The Bad Thing

What is "the bad thing"?

Let's say somebody told you that inside your laptop (and everybody else's laptop, plus lots of servers) there is a secret second computer which runs a secret body of code which can secretly examine and change any part of the system, and secretly send and receive data over Wi-Fi and wired Ethernet networks.

Probably you would answer "Yeah, right, and please take off your tin-foil hat". But what if you are wrong?

What if there really is a secret second computer hidden inside your computer? Even worse, what if the secret program running inside the secret second computer has security vulnerabilities so that attackers can run secret code on the secret computer inside your computer? What could be worse than that??? Ok, what if you can't turn it off?

Well, it's true. If you have a laptop newer than roughly 2010, whether the processor is Intel or AMD, it probably includes a thing that Intel calls the "Management Engine". The quick version of the story is:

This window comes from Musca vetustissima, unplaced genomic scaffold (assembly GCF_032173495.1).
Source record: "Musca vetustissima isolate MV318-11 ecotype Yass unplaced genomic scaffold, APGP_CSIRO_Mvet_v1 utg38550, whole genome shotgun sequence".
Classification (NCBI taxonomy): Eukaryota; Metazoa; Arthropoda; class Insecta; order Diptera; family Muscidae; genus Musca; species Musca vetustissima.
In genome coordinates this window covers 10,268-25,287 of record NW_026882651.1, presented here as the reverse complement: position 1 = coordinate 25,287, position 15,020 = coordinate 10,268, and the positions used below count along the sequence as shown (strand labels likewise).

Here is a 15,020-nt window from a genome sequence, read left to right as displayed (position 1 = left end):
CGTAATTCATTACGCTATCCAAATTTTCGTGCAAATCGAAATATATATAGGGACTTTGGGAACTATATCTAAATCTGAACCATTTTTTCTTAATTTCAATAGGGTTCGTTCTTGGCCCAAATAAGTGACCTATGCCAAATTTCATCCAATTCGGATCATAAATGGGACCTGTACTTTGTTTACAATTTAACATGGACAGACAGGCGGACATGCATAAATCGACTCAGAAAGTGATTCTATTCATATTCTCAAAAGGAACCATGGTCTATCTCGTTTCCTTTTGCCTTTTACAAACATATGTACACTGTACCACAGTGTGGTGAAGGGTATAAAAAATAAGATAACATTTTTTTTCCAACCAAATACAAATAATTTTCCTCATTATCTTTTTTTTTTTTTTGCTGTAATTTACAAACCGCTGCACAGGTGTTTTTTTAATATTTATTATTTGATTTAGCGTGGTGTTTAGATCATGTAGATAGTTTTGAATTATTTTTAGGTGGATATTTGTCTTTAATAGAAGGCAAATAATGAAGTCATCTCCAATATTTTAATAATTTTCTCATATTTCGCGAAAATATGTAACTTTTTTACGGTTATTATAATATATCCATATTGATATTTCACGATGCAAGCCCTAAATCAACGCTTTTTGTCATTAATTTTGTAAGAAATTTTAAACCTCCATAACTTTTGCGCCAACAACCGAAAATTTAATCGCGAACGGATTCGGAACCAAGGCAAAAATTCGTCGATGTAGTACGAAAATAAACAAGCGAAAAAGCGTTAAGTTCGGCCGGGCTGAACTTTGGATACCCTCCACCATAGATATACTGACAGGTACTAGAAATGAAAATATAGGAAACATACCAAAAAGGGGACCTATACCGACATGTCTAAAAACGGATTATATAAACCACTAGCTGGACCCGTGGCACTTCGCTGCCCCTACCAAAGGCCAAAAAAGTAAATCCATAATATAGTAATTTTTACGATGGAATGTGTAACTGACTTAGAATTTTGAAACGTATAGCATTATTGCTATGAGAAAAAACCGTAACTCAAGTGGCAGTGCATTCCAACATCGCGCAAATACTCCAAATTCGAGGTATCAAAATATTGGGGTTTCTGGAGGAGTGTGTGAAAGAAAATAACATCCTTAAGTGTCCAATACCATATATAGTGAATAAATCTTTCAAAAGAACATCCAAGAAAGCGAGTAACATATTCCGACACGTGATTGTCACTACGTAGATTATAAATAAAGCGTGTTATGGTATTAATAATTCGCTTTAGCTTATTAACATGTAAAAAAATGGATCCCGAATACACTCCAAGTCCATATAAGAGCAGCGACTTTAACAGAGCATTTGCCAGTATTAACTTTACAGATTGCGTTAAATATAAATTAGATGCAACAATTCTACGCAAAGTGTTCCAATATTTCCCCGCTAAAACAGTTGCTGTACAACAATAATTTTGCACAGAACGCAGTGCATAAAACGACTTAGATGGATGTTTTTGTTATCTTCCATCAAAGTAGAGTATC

Document Dump

Here is some publicly available information about ME.

About This Document

For a while I sporadically sent mail to people I know (largely technologists) about this--first, when I found out about it, so people could think about the likely future implications, then later, as the obvious implications became real, about the things that had been realized. The purpose of this page is to make some history available in a single place, so I can send people a URL instead of mail.

The moral of the story is, I think, that if you ask "What could possibly go wrong?" and a bunch of answers suggest themselves, it is probably a good idea to think carefully about what will happen when those things go wrong, because probably they will. (If you don't ask "What could possibly go wrong?" when deploying a secret computer running a mandatory secret body of code including a web server, well, maybe you should.)

The other moral of the story, I think, is that people might want to insist on computers that run code all of which can be inspected (see, e.g., Libreboot).

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